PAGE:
A collection of encounters and memories from the gathering of ZagNation in Las Vegas for the 2016 West Coast Conference Championship
On the first night of the WCC Championship, the Women’s basketball team members played their hearts out against Santa Clara – a game in which both teams refused to let the other get more than a 5-point lead, a game that ended with only a 1-point win for our rivals.
Our women were noticeably frustrated with the loss, which ended their short stint in the WCC tourney. And their courtside companions – the members of the cheer squad and Bulldog Band – felt just as bad. They wouldn’t show that, however, even when face to face with smiling, winning opponents.
As band members from both schools carried their instruments back to a common room they shared for equipment storage, there were no news crews to capture their reactions. But someone did witness the quiet action of a band member, who, despite feeling dejected by the loss, stood and graciously held the door open for members of the opposing team’s band.
That famous door-holding courtesy the Gonzaga community experiences daily on its own turf continued even in the bowels of Orleans Arena where competitors fought for a title.
Coach Few: “All’s Well in Zagville”
In post-game interviews with the media, Coach Mark Few and two players took questions from reporters. Here are some thoughts they shared.
On this year’s Zags:
“These guys love to compete. They’ve shown that this whole year,” shared Coach Mark Few. “When Przemek [Karnowski] went down December first, we had a long road ahead. And yet these guys have been the most resilient team I have ever seen. We’ve not had a bad game yet this year and I know not many teams in American can say that.”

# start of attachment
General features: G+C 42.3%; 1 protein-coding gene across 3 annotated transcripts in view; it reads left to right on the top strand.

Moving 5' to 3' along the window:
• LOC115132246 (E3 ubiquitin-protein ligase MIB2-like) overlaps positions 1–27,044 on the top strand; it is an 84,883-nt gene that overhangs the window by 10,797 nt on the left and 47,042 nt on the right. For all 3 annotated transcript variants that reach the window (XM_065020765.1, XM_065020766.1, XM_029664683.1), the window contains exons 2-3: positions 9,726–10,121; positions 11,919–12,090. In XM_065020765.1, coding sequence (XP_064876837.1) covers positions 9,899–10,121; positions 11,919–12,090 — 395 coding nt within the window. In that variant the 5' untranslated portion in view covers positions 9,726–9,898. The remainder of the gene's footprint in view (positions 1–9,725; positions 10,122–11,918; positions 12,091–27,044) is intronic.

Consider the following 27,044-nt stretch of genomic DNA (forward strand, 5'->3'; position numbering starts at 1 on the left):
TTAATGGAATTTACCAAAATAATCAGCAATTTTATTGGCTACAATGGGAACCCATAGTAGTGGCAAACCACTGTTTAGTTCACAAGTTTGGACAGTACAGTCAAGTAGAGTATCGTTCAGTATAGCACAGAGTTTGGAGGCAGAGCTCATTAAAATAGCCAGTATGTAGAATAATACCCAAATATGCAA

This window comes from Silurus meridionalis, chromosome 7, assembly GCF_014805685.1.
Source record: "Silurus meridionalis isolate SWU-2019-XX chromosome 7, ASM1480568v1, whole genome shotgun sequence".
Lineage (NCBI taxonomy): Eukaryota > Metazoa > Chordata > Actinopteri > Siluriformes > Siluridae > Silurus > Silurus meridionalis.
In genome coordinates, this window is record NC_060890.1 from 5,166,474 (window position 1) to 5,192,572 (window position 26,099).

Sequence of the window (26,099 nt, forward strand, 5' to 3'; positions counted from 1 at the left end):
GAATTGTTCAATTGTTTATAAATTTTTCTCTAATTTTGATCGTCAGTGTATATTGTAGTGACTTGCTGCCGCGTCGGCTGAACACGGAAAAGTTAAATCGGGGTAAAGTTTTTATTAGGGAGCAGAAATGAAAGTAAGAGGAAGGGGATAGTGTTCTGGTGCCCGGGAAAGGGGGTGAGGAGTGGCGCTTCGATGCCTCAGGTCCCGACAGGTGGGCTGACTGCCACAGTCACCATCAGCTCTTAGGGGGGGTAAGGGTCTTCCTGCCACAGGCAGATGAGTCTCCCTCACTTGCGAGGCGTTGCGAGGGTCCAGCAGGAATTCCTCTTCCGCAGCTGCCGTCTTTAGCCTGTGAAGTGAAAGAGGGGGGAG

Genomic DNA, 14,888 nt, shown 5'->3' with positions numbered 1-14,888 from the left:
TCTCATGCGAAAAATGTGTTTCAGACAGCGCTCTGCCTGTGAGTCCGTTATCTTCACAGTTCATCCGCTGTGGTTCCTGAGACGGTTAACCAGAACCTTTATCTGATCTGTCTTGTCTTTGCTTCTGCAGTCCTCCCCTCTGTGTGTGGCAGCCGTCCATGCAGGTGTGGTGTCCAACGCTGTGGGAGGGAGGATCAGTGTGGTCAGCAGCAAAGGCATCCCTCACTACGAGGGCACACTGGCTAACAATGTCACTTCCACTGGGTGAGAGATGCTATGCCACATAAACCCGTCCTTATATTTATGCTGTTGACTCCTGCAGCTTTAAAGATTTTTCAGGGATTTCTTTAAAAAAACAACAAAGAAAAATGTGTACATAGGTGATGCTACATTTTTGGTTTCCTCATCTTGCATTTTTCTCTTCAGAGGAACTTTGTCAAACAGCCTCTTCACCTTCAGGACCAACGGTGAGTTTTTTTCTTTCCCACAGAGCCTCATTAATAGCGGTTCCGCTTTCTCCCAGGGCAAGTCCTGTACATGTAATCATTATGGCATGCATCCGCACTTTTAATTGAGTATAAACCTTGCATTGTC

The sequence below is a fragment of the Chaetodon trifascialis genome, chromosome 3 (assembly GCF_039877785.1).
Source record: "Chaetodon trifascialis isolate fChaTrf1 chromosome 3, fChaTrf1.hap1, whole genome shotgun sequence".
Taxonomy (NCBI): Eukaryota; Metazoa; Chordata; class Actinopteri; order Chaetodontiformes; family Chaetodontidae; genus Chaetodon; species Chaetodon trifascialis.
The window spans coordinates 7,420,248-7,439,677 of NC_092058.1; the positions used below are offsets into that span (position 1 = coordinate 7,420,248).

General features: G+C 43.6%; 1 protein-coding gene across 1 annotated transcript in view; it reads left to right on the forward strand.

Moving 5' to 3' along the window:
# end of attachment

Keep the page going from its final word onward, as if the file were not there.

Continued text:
On losing to St. Mary’s at home, and then claiming victory in Vegas:
“At that home game, we lost by 3, but it felt like 20,” remembered Eric McClellan, senior guard. “In the last month, we’ve been paying attention to scout reports and being teachable. When we do that, we put ourselves in a pretty good place to win.”
“They took it to heart,” added Coach Few. “For a while, it was hard to take coaching – they took it personally. But, they grew up. They learned not to take it personally. Never could I be more proud of a team.”
“All’s well in Zagville,” he said.
Coach Few, on looking forward to the NCAA:
“If I were one of those 1 seed or 2 seed teams and saw myself up against GU, I wouldn’t sleep for a week.”
A Very Merry Zag Wedding
Jessica Smith and Garrett Frey (’08) were already engaged to be married when they arrived in Vegas for the WCC. They’d planned a large wedding ceremony for September when they found a home to buy and learned that the process of closing on the house would be easier if they were already married. So, what better place and time than in Vegas surrounded by friends and fellow Zag fans at the WCC tournament?
Jess and Garrett asked Zag fan Mark Khole to be their officiant, then secured a marriage license in Vegas. Just before the 6 p.m. championship game, Jessica and Garrett exchanged vows, then celebrated with the crowd gathered for the pre-game social.
Garrett works as a mechanical engineer for a major construction company in Portland and Jessica is using her entrepreneurial education making and marketing cast tattoos.